Y/Project's Glenn Martens Doesn't Care Much for Acclaim
On hearing he was short-listed for the coveted LVMH Prize while making his fall collection: "We didn't change a thing."
If there’s one word to describe the French label Y/Project, it’s “versatile”: In just five years, the brand has gone from menswear-only to fifty percent unisex to holding its first-ever women’s show at just this past Paris Fashion Week. That’s a lot of phases for a label of any age, but for Y/Project, changing gears is almost part of its ethos. “The brand stands for freedom,” creative director Glenn Martens said from Paris after his fall show. “We take any reference we want regardless from era or genre. It’s a huge mix.”
A 32-year-old Belgian graduate of Antwerp’s storied Royal Academy of Arts, Martens took over Y/Project when its founder, Yohan Serfaty, died of cancer in 2013. He may have once been Serfaty’s assistant – with tenures at Bruno Pieters and, briefly, his own label, in between – but by no means does Martens share Serfaty’s creative vision.
So, after a transitional year that paid tribute to his predecessor’s more Rick Owens-like designs, Martens made the brand his own – starting with proposing half of Y/Projects’s designs as unisex. “We want the clothes to be free and adaptable for whomever wants to wear them,” he said.
As for the other half, it’s a split between men’s and women’s, which Martens designs as one overlapping collection with both following “the same guidelines, vibe and concept.” In the past, Y/Project has shown during the men’s collections, but this was the first season Martens took a slot during women’s ready to wear.
“I need to give both their independent little moment,” he explained. For fall, leather leotards and sheer dresses met rigid collars and centuries-old bishop sleeves, showcasing how Martens feels he can “go wilder” with womenswear. “For the guys pieces, you constantly need to reflect back to the actual men wearing it.”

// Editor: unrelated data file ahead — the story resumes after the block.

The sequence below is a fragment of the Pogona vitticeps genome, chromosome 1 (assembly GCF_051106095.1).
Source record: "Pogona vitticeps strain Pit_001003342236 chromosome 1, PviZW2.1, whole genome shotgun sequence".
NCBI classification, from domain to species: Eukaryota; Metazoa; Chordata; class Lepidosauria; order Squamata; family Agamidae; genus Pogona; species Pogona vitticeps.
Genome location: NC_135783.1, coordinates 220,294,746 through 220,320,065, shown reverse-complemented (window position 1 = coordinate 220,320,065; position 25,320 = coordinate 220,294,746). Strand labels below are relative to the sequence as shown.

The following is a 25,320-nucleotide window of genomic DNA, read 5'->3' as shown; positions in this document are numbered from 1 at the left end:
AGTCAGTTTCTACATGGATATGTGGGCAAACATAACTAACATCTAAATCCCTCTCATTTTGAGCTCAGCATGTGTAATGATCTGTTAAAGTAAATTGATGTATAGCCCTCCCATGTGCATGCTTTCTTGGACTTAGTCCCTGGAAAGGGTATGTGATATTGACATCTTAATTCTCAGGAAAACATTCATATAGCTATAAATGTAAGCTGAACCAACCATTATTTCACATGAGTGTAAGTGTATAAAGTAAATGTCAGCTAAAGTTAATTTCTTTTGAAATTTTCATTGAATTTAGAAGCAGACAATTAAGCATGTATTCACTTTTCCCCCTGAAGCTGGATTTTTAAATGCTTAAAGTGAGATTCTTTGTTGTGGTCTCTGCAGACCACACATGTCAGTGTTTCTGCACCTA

With ruched pink velvet, slim scarlet dresses, rose-embroidered scarves, and even short shorts, it was undoubtedly his most conventionally feminine collection yet, and it made waves at Paris Fashion Week in the calm before the Vetements storm. Though Martens is hardly keen on categorization, the impact of showing on the official women’s calendar seems like it’ll keep him coming back for more. “The feedback has been beyond my expectations,” Martens said. “I hope we can find the energy to keep showing both.”
Martens may get another pat on the back on Friday, when the finalists for the coveted LVMH Prize are announced. He’s among those shortlisted, including young talents like Matthew Williams of Kanye West-favorite Alyx, Christelle Kocher of Koché, and Brandon Maxwell (the winner will be announced in June). The panel includes Marc Jacobs, Riccardo Tisci, and Karl Lagerfeld, and while the Y-stamped belts of his latest collection will no doubt appeal to logo-minded judges like the Kaiser, Martens insists the announcement didn’t influence his designs. “It was already in the making when I heard we were shortlisted, and we didn’t change a thing,” he said.
Instead, his inspiration comes from some place much less commercial: “I’m the guy staring at you in the street,” he said. “I’m constantly observing people, I dissect how they wear their clothes and how their clothes affect their attitude.” The result, he admitted, is “quite eclectic, and at points a bit absurd.”
For Martens, though, it’s clear it all comes back to one thing: “It’s all about this freedom,” he said again.Follow Us:
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